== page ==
Janet Yellen will make history at the end of the month when she takes office as chair of the Federal Reserve’s Board of Governors, making her the most influential female policymaker the United States has ever seen. But she also takes office under historically unique circumstances. For the first time in the Fed’s 100-year history, its chair is going to need the guts to ignore the unemployment rate, despite intense pressure to do the opposite.
If it seems odd to suggest that the best way to help the unemployed is to ignore the unemployment rate, here is some context. For decades now, the pattern of tension around the Fed has pitted what are known as “inflation hawks” against “inflation doves.” The hawks have been in ascendance for more than 30 years, save for a brief spell in the late 1990s; they believe the Fed’s overwhelming emphasis must be keeping the inflation rate low and stable. Doves, who are largely in disfavor, tend to say the Fed shouldn’t worry about overshooting its inflation target a bit if that’s what’s needed to avoid mass unemployment. Somewhat perversely, Ben Bernanke has acquired a reputation as a dove, even though on his watch inflation was the lowest it’s ever been in the postwar era, and unemployment the highest it’s ever been.
The key thing for now, however, is that the unemployment rate has ceased to be a reliable indicator of the state of the economy. Spending too much time thinking about the unemployment rate may cause you to develop an excessively optimistic view of the labor market, and an excessively pessimistic view of the economy’s capacity for growth. The key test for the Fed in 2014 will be its willingness to look past the unemployment rate at broader measures of the economy’s health.
Here’s one reason why: In the 30-month span from April 2009 to September 2011, the unemployment rate was consistently more than 9 percent. Since then, it’s fallen rather steadily. In December 2012, the jobless rate was 7.9 percent. By last month it was down to 6.7 percent. That’s tremendous progress, and it portrays an economy that may soon no longer be in need of unusual monetary measures like quantitative easing and near-zero short-term interest rates.
Unfortunately, though, the unemployment rate is a ratio. It’s the number of people out of work divided by the number of people who are looking for work. And the bulk of the action seems to be happening in the denominator. In other words, rather than finding jobs, more and more unemployed people are giving up entirely. Due to employers’ tendencies toward discrimination against the long-term unemployed, giving up isn’t an entirely irrational choice. What’s more, with congressional Republicans blocking an extension of unemployment insurance benefits, the pace of dropping out is likely to accelerate sharply. To collect unemployment insurance, you need to be actively looking for work. If you’re ineligible for benefits and know employers are putting your résumé on the fast track to the garbage bin, you have every reason to give up.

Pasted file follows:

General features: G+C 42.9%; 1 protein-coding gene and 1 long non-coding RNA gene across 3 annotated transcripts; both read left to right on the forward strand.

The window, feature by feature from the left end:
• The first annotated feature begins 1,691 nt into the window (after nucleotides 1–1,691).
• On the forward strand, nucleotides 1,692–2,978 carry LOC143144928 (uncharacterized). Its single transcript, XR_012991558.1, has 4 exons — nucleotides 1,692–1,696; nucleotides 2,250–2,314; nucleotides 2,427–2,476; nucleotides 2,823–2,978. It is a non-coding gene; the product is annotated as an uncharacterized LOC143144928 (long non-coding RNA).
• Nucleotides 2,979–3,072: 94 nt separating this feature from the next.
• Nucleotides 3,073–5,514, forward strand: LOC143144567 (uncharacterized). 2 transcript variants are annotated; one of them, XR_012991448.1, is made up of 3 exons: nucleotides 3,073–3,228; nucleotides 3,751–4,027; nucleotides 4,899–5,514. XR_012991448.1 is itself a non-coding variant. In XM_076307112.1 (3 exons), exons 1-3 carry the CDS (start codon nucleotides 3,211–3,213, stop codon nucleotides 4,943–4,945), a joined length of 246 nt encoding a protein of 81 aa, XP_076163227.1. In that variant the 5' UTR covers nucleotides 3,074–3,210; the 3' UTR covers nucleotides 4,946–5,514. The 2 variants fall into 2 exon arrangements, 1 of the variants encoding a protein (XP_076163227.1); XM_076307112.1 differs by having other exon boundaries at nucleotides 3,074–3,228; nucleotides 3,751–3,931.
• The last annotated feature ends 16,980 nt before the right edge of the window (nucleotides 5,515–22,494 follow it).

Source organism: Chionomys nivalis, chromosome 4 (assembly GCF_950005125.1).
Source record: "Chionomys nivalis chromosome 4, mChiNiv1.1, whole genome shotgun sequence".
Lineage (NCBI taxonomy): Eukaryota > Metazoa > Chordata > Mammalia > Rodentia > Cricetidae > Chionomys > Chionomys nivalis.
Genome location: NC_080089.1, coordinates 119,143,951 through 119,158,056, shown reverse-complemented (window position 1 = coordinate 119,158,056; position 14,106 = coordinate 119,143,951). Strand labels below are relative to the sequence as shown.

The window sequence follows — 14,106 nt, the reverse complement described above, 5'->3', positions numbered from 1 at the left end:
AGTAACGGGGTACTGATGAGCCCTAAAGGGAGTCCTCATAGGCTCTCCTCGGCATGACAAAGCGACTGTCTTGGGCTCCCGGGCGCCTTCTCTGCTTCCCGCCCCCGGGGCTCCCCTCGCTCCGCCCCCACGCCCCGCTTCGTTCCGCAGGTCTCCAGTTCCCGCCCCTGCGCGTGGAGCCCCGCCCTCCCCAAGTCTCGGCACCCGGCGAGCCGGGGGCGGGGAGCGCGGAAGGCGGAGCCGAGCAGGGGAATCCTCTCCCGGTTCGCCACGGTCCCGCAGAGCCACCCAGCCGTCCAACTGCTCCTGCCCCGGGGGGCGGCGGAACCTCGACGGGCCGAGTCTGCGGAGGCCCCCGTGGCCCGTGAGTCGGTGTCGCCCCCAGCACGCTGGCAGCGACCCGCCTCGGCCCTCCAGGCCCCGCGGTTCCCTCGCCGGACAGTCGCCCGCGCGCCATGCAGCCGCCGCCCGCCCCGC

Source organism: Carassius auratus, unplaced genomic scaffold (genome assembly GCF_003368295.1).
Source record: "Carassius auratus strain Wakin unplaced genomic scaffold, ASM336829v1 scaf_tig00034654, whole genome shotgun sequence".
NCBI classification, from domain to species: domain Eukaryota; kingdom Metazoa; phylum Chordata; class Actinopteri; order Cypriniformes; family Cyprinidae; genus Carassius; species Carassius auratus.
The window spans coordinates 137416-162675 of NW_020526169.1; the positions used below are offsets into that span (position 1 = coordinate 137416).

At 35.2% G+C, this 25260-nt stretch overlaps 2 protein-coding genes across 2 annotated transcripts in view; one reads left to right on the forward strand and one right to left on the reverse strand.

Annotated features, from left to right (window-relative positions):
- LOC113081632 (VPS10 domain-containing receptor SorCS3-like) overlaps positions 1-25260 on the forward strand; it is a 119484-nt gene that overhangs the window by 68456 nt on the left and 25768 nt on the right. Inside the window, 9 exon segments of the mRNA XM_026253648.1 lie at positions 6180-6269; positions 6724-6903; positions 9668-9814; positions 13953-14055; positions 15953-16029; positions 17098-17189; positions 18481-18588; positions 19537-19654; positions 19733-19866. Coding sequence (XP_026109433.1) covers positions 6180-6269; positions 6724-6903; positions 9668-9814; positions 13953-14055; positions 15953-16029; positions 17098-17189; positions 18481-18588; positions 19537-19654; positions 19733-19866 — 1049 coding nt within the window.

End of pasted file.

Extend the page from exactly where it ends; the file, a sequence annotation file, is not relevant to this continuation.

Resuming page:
Right now the labor force participation rate is just 62.8 percent, far below the 66 percent or so of a decade ago. Some of this is demographics: The population is older than it used to be, and older folks are less likely to be working. Goldman Sachs’ chief economist, Jan Hatzius, figures that population aging accounts for about one-quarter of the decline in the participation rate.
That still leaves the bulk unaccounted for. And the participation decline is a very big deal. If the people whom the Bureau of Labor Statistics classifies as “discouraged workers” all hopped back into the labor force, the jobless rate would soar to 7.7 percent. But that still doesn’t give you the full picture. Back in the late 1990s, when unemployment was low and wages were steadily rising, we had the opposite of discouraged workers; labor force participation soared and the share of the overall population with jobs reached an all-time high. Under booming economic conditions, people who otherwise might not bother looking for a job—preferring gray- or black-market employment, disability benefits, early retirement, homemaking, etc.—went out and found work. During the Bush years, we never regaining that peak, and under Obama we haven’t even come close.
Long story short, there’s almost certainly more “slack” in the labor market than the official unemployment rate suggests. We can guess at exactly how much, but there’s no real way to know for certain. Which is another reason why Yellen needs to be a hawk and look at the inflation rate. Official inflation stats are far from perfect, but they do get one thing right: As long as inflation is low and stable, we can be sure the economy isn’t out of slack, regardless of what happens with headline unemployment. Throughout 2013, the inflation rate was very low—driven down by falling domestic energy costs thanks to the oil and gas boom. And in the couple of years before that, inflation was generally below the Fed’s 2 percent target.
When inflation rises above that target and stays there for a while, that will be the sign that the economy’s out of room to run and that the workers out of the labor force are gone forever. Normally the Fed tries to avoid this kind of inflation test, instead using other statistics to tighten monetary policy before even a whiff of inflation occurs. There may be some merits to that approach in ordinary times, but today it would be a mistake. Several years of ultra-low inflation mean we can afford to overshoot on the other side. Meanwhile, the depth of the recent recession and the havoc it’s wreaked on the labor market have left the reliability of our other statistics uncertain. To help the unemployed, the Fed needs to ignore the unemployment rate and press forward with low interest rates until some real inflation materializes.